This comment was extremely alarming to me. While she made it clear the starting time was an issue that needed to be addressed, she blatantly disrespected the whole student body by ruling us out as a place to find valuable opinions. At the high school level we are being told everyday to think and act like adults, yet are constantly having major decisions in our life being made by “the grown-ups.” How are we supposed to feel like we are growing if we are being looked down upon? After all, it is the students who are attending school every day whose schedule is being impacted. If it is our success and well-being that is being discussed, why are we not being heard? We are not children anymore, and should not be treated that way. It is quite dissatisfying to know that the leader of a committee whose job is to advocate for the students would completely leave us out of the equation.

While I understand that the schedule being discussed is not set in stone, I strongly believe that the school board and the Algonquin Start Time committee should consider the overall opinion of the student body.



8 years ago

I’m afraid I have to agree with Ms Hamaker. This is a decision to be made by parents and taxpayers, not children – and I’m sorry, at 17 and 18 years old, graduating seniors are still children living at home, following parental guidelines.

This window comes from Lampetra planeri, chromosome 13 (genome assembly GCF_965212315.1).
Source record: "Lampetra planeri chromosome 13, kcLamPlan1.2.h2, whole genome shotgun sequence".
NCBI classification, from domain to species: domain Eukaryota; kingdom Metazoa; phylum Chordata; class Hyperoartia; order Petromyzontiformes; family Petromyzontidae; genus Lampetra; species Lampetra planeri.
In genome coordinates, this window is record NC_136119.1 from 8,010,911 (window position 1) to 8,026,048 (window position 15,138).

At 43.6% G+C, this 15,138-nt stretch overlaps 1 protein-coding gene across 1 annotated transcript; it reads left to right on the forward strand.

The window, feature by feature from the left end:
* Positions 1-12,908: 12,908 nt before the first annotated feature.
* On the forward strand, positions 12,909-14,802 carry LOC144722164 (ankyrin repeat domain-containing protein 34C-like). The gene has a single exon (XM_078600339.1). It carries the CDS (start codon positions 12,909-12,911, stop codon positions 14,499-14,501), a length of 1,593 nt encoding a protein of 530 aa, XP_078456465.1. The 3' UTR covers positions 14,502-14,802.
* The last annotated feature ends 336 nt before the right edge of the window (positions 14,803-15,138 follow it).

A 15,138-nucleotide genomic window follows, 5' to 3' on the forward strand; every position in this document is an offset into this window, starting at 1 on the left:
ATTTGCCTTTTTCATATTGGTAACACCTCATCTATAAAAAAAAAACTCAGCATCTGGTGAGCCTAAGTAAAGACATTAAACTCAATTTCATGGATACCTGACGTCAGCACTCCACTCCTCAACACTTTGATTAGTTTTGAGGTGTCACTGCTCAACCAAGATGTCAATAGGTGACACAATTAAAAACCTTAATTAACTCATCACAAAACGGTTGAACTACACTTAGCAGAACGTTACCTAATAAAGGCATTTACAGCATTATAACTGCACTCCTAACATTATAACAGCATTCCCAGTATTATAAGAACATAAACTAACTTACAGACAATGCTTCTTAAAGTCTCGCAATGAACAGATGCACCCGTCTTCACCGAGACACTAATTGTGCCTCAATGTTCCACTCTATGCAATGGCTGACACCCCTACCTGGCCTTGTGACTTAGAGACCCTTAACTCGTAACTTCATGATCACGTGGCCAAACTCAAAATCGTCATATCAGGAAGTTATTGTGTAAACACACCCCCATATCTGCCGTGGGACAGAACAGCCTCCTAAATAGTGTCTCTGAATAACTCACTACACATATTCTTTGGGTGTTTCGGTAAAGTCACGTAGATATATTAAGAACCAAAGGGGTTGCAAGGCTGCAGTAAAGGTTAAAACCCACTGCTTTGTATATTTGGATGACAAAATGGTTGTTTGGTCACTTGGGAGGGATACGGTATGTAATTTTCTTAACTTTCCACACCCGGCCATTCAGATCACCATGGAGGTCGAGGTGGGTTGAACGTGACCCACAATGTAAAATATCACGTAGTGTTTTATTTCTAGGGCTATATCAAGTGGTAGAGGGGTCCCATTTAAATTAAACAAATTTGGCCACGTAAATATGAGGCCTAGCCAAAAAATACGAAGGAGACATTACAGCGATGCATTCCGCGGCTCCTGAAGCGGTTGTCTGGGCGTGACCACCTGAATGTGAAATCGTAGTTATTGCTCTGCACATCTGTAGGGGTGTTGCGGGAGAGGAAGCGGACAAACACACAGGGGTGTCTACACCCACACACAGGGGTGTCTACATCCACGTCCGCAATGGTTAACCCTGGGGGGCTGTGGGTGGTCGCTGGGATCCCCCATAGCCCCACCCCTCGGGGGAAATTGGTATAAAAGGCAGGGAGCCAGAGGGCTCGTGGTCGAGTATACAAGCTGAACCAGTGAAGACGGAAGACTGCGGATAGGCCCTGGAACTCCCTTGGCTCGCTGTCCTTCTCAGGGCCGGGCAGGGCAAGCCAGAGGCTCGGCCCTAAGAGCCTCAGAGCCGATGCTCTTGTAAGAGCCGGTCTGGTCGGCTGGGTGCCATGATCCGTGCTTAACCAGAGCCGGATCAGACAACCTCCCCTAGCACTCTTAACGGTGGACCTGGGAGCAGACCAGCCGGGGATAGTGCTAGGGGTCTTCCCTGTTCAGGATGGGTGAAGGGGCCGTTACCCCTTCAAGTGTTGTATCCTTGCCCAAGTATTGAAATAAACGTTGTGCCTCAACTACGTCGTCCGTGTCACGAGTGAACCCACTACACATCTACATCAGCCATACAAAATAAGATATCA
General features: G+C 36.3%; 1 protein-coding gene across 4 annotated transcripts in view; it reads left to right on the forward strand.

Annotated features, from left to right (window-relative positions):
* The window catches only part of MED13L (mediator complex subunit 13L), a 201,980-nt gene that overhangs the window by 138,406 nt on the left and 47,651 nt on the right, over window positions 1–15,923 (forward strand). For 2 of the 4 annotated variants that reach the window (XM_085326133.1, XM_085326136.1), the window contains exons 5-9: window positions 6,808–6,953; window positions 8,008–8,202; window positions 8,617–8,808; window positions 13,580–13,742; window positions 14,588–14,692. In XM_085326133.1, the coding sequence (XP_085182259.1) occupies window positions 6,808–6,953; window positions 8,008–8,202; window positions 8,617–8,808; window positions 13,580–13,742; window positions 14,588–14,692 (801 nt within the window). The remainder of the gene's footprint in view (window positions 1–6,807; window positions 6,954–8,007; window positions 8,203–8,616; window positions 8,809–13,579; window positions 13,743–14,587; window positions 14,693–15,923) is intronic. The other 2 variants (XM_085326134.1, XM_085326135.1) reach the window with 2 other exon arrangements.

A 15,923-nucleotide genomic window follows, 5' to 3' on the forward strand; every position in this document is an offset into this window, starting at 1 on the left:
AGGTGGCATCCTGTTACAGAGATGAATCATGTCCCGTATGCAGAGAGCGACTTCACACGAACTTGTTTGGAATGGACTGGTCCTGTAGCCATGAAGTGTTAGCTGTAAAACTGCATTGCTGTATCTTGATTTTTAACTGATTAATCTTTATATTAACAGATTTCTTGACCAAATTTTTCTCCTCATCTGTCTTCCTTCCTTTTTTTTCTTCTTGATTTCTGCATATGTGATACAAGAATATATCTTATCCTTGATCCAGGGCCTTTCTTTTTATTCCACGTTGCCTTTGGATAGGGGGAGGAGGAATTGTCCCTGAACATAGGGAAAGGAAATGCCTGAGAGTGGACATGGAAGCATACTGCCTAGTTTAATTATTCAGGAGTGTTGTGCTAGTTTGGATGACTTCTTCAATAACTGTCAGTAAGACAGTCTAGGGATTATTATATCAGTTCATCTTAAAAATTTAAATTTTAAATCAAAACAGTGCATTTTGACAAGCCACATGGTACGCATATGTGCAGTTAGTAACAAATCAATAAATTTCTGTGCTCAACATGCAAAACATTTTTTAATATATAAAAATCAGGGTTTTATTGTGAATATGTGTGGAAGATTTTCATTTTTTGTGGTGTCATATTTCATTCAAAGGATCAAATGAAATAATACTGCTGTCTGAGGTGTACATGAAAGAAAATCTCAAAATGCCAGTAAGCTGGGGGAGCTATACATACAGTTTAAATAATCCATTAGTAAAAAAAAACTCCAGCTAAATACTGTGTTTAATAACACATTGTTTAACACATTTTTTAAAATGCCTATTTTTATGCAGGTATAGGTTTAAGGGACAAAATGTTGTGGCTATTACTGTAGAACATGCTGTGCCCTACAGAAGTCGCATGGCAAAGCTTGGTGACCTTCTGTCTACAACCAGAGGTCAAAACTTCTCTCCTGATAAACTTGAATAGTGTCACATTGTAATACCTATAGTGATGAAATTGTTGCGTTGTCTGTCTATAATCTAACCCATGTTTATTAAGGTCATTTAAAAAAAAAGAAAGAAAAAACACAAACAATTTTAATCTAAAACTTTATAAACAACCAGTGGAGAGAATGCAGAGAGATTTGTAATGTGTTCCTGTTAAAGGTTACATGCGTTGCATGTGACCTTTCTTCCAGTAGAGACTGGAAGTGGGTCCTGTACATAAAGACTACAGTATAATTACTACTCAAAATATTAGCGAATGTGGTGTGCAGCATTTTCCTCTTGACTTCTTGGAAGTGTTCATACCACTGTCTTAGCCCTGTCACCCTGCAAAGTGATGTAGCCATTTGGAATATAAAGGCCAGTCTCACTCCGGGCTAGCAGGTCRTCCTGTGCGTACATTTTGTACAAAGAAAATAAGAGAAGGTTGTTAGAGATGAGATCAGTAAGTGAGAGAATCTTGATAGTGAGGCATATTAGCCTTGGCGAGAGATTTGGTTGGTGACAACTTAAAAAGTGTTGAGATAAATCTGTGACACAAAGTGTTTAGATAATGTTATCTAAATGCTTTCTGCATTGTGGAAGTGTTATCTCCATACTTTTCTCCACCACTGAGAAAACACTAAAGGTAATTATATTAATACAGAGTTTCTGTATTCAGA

Beth D
8 years ago
Reply to  Bill

Eighteen year olds can vote and they can be sent to war. Certainly, they should have a say in what time they get up in the morning.

Mark Ford
8 years ago

I meant to write this yesterday. I completely agree with Ms. Doherty, who lays out a perfectly cogent argument. I respect my son’s opinion more than many adults, especially on matters that affect him directly. (He’s an ARHS student.) I intend to ask him about this–Danielle, what is your feeling about school start time? Is it shared by a majority of your classmates?

There are many considerations involved with the decision about school start time, but the opinion of those directly affected should absolutely be a big factor in the mix.

Sorry, Bill. I’m not saying that their views will ultimately rule the day, but I’m most interested in hearing them.

Danielle Doherty
8 years ago
Reply to  Mark Ford

While I appreciate your opinion Bill, I think it is unfair to assume that all 17 and 18 year olds would be unfit to have a place in this decision. As Beth D said, if we have the right to vote and can be sent to war, what makes us so unfit to determine what time change could benefit the community we live in?

I think that the school start time is extremely early Mr. Ford. There are many studies showing the negative effects on teenager’s performance in school, due to lack of sleep. However, as many of us know there comes a toll when trying to move around a whole high school’s schedule and in order to make it work for everybody.If we want to even begin thinking about making a permanent change, there will have to be trial and error which could be very taxing on the kids, parents, administrators and even Northboro and Southboro as a community; this makes me think, would it even be worth it? I think that it would be great if it could be changed, but can understand that that’s just the way it is and I have learned to adapt to it.

Thank you for considering the opinion of the students Mr. Ford. It is adults like you that rightly represent the upcoming youth of the community.